Bank Schema

The following information (Bank Schema) describes the original memory configuration of this device, as well as the sockets available for upgrade. If you have any questions regarding the memory configuration of this device, click here

For SDRAM modules (168-pin):
Oh and if the manufacturers specifications were not clear enough.

You can only use your 2.5V slots or your 3.3V slots, not both at the same time.

I see you have a dilemma.
There are two types of RAM on this board, SD and DDR.
Rules:  You CANNOT mis RAM types, so either you put in  SD or you put in DDR, your choice.
If you opt for SD, then the mas amount is 512Mb, whereas if you opt for DDR the max amount is 2Gb,
So although the instructions are correct, it does not clearly show that the difference is due to the type or RAM you insert.
You can have the floowing configurations:
SDRAM: 256MB in slot 1; 256MB in slot 1 and 2, 512MB in slot 1, 512MB in slots 1 and 2 - giving max of 1GB, since SD can only be up to 512MB each
DDR RAM can be any combination of 256MB, 512MB or 1GB in slot 1 or slot 1 and 2 - giving max of 2GB.

So, really it all depends on the RAM slots you will be using.  I think I am right in assuming that there are actually four slots on that board, two SD and two DDR.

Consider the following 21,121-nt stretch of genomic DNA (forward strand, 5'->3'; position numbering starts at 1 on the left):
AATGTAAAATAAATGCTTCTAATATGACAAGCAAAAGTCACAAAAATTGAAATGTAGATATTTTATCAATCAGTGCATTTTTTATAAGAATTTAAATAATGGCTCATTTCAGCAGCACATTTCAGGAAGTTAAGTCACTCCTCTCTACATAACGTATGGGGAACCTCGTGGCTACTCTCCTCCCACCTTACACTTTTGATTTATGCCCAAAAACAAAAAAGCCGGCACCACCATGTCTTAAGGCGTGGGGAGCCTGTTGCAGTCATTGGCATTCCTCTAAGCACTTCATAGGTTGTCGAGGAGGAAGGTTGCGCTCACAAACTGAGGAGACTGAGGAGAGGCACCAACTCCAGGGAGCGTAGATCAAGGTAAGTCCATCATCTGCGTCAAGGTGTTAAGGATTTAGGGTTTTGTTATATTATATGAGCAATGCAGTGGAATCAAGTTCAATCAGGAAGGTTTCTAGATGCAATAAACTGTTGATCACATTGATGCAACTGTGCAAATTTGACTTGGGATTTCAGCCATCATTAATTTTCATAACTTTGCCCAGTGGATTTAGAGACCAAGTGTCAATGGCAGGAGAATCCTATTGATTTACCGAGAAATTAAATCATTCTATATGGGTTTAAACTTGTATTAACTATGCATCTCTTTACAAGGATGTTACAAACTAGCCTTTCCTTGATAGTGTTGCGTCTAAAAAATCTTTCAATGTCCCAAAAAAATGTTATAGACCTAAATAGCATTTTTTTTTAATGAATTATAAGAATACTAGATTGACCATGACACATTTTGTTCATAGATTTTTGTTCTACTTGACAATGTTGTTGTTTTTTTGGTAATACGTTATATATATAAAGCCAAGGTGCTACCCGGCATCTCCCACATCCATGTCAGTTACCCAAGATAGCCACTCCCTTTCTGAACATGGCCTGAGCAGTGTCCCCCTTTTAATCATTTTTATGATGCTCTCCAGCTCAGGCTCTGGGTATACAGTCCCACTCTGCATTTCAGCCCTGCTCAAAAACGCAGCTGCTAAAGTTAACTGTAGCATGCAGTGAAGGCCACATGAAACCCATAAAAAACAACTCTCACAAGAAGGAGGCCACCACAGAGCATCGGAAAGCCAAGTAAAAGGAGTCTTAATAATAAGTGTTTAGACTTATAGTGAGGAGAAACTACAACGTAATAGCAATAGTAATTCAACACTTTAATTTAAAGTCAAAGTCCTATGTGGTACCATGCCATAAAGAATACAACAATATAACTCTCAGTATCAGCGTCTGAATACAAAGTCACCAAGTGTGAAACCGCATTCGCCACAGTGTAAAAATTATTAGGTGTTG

Let me know if this clears the matter up.
1GB modules (either DDR or SDRAM) must be buffered RAM and not the more common unbuffered modules. So, yes, 2GB of either DDR or SDRAM is possible with buffered modules. Since that is an older motherboard, stick with 2 512MB unbuffered modules, preferably DDR.
lupelealAuthor Commented:
Whats the difference btwn buffered and unbuffered?
Although I have copied this from another site, it'll explain it well - I couldn't have done it better:

DDR and SDRAM can be unbuffered or registered. EDO and FPM can be buffered or unbuffered. Buffered modules contain a buffer to help the chipset cope with the large electrical load required when the system has a lot of memory. Registered modules do not have a buffer but do contain a register that delays all information transferred to the module by one clock cycle. Buffered and registered modules are typically used only in servers and other mission-critical systems where it is extremely important that the data is properly handled.